He has been yelled at, cursed, booed, threatened, even spat upon. He has lost his temper -- but doesn't regret it -- asked police to escort him into a public hearing at least once and stormed out of a public hearing more than once.
Say his name to people who have stood before a microphone in any suburb in the past 20 years to address their elected leaders about a building project, and chances are they will say his name like Jerry Seinfeld said, "Newman!"
Attorney Jeffery Palumbo seems to be in the audience every time a community turns out in large numbers to object to something. Whether it's a Benderson big box or a small zoning change, Palumbo is there, usually on the side of the developer. He's like the suburban development version of Forrest Gump.
Imagine being in a room with 200 people and 199 of them disagree with you, some of them violently. Palumbo doesn't have to imagine it; he lives it.
And he loves it.
"It used to be when I knew I was going to have a controversial hearing, I really would get worked up about it. I'd get a stomachache in advance. I'd get nervous," he said. "But the more you do it, the more you lose that, and it becomes more of a challenge. Now I'm at the point where I kind of need that to get me revved up. The bigger the project, the more people tell me [they're against it], the better I am at making a presentation."
Sitting in his Clarence office in a typical suburban setting -- small office park, ample parking lot, Tim Hortons next door -- Palumbo is the human form of Casual Friday -- genial, smiling, joking.
But to at least hundreds and probably thousands of area residents, none of that matters. To them, Palumbo is the face of the enemy, the guy trying to force a development on them that they don't want.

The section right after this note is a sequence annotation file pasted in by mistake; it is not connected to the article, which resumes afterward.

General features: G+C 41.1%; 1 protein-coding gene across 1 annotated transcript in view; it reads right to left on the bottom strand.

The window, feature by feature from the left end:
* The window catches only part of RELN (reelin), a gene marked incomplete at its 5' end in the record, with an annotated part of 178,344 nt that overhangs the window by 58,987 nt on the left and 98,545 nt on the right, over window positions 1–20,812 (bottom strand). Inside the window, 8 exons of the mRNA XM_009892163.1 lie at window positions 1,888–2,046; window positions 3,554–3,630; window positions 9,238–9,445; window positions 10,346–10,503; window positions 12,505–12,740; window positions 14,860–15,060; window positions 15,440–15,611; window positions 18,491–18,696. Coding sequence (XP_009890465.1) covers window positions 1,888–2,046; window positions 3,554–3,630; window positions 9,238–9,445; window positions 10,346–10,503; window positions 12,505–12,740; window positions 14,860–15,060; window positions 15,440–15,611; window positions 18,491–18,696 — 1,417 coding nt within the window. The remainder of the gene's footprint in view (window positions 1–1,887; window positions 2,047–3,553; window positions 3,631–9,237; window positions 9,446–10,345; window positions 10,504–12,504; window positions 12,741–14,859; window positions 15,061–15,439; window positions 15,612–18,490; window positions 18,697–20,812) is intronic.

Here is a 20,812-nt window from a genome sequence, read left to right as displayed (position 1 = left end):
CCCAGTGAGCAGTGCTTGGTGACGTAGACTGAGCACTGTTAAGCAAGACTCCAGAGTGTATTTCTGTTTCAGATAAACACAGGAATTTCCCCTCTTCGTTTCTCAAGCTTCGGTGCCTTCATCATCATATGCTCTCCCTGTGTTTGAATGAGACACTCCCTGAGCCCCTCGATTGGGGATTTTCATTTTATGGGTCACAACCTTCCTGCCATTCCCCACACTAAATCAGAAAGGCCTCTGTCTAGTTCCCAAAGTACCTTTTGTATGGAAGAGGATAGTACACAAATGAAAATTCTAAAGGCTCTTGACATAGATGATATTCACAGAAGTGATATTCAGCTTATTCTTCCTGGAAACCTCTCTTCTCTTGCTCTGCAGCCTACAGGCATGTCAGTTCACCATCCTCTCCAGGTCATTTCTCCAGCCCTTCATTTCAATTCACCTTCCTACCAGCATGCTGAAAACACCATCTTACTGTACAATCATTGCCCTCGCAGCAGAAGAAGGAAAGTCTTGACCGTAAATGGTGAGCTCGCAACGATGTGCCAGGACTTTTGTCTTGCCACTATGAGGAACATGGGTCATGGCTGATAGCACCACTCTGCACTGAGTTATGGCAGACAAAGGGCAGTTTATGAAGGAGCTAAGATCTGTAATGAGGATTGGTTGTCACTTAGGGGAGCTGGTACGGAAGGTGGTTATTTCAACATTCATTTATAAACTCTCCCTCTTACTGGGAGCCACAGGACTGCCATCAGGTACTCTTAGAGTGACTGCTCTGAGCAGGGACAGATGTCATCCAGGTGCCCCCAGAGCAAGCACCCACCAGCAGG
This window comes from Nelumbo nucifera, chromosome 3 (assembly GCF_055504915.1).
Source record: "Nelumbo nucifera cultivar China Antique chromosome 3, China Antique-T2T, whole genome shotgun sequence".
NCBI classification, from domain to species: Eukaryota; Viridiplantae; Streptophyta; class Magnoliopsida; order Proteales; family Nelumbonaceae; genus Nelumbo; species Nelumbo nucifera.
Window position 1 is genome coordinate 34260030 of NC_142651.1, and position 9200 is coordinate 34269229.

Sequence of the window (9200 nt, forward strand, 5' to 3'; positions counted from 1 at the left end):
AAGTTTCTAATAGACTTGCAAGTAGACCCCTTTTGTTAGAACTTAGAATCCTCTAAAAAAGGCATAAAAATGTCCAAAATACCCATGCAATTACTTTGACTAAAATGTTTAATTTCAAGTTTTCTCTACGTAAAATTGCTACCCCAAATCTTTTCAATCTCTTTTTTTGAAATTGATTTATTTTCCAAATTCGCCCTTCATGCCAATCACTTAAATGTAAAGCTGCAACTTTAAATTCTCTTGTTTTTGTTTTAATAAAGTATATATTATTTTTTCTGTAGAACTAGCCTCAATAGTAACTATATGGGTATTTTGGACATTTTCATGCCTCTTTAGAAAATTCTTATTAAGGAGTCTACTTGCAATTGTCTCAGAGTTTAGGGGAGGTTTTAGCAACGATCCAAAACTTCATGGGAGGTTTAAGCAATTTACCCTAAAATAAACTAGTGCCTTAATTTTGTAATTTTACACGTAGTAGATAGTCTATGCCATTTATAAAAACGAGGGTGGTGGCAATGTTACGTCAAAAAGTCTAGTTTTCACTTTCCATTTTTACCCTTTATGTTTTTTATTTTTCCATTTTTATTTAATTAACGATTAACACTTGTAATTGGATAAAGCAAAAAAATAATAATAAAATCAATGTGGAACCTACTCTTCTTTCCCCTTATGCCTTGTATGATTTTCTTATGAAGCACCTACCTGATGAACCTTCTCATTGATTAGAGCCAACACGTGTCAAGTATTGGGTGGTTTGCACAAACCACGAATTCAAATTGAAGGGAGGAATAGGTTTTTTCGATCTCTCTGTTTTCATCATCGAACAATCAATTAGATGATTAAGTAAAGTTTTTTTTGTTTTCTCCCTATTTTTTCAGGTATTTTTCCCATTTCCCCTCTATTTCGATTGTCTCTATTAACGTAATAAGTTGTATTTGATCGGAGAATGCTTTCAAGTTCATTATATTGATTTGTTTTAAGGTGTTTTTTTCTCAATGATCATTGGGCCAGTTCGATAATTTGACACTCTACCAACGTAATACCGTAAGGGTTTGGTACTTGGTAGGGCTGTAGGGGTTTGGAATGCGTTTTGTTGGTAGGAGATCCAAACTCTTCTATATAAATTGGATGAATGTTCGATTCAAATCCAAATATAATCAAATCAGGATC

This year alone, Palumbo has represented the interests of different developers who want to build a Wal-Mart on Millersport Highway in Amherst and a Walgreens on Sheridan Drive in the Town of Tonawanda. The former is in the hands of Amherst officials who are trying a variety of means to keep it out, while the latter was approved in August after a compromise was worked out.
As the person who acts as the spokesman and advocate for projects that draw lots of protest and media attention, Palumbo is rarely anonymous when he shows up at a town meeting.
"They start booing me now before I get to the podium," he said, not kidding one bit.
Palumbo is not always on the side of the perceived bad guy. In 2004, he represented the interests of businessman George Atallah, who wanted to build a car wash next to his gas station on Millersport. On the other side were a pair of monoliths: Uniland Development and insurance giant GEICO, objecting because -- of course -- it didn't fit with the character of the neighborhood.
The Amherst Town Board sided with Palumbo. The little guy won.
"It absolutely felt different," he said. "As a matter of fact, [Council Member] Dan Ward, who's typically my opponent on every project, said, 'How does it feel to be on the other side of the big developer?' And it did feel kind of good because the majority of the crowd -- if not 100 percent of the crowd -- was on my side. I actually received some applause, which doesn't happen very often."
But did it feel so good that he would consider leaving "the dark side" of development interests? Not a chance.
"I believe in what we're doing," he said of his work with development. "The way I look at it, there's so little going on in Western New York that we should be on our hands and knees thanking the Bendersons of the world for not packing up and leaving completely."e-mail: email@example.com